Should We all Be Playing… Stash the cash before the big crash with investments in wine?

In an Economic Climate that’s Reminiscent of the Great Depression Wine as an Investment is Looking Pretty Good…

On a flight back from North Carolina, I read America Airlines’ in-flight magazine. I was astounded (in July) at a story written about the return of an investment of wine. [I thought I carefully stored that magazine, and will probably find it as soon as I post this blog, but I feel compelled to bring this up right now, even though I don’t know where the story is, because there was a great graph that I could share with credit being given to the right person. It’s so timely.

TIMELY: I just explained to a colleague who needed an answer to a question she asked, “Most of these writers will be traveling on their own bank accounts (which are dwindling with every bell of Wall Street and increasing gas prices). This is how we’re thinking, writing, speaking in metaphors right now. And, that’s for all of us, because in some way we’re all economically connected and being impacted by the current economy.

So, back to the thinking of wine as an investment:

From WineSearcher.com:

Wine Investment Essentials:

  • Focus on the top wines from the best vintages. Only a fraction of wines produced worldwide will increase with value if kept.
  • Store the wine correctly and, preferably, in professional temperature-controlled cellars.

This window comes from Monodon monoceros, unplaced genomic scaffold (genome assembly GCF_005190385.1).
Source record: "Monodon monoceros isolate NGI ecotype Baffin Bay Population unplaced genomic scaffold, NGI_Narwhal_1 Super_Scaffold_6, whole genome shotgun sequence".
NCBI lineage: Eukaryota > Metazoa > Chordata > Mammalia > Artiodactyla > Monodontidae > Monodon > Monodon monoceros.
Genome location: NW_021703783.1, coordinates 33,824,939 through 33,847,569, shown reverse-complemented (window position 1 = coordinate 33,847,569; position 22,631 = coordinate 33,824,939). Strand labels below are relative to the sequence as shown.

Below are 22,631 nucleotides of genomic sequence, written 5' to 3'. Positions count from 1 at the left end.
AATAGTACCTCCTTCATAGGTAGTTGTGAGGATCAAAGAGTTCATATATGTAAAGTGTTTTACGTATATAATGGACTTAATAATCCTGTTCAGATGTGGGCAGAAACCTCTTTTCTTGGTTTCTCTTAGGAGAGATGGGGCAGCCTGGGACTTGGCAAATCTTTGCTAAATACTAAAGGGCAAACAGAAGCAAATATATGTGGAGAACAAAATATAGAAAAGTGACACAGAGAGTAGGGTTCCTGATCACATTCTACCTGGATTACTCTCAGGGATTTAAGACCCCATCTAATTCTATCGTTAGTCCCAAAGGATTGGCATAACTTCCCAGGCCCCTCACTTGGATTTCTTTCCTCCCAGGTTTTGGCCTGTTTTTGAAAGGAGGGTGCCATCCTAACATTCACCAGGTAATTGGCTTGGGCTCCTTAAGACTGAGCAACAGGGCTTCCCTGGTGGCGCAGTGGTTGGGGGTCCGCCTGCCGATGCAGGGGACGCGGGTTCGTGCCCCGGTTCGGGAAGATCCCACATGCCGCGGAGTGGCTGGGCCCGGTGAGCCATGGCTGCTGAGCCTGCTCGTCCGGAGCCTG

• If purchasing in Europe, buy and store wines ‘under bond’ so sales taxes do not become payable.
  • Take advice from established and reputable retailers and importers country.

If done right, here’s an example of a return on an investment from WineEducation.com’s site:

Wine Education:

“Just how much does a wine increase in value over time? Lets take a look at a 1961 Ch. Latour. On release in 1961 dollars, it cost $3 to purchase. Currently it is selling at auction for approximately $500. This is a return on investment of just over 15% annually for 35 years.”

Food & Wine magazine:

October 2008 just arrived, and I was further reminded by Paul Sullivan’s story, “Is Wine a Smart Investment?” Paul believes that most investors become collectors by accident. Well, I see that point. The bottles that are collecting dust in my house were never intended to collect dust, but I’d have to be an alcoholic to keep up, so I guess I can call that an accident, not by design… But I’m missing the Cru Class

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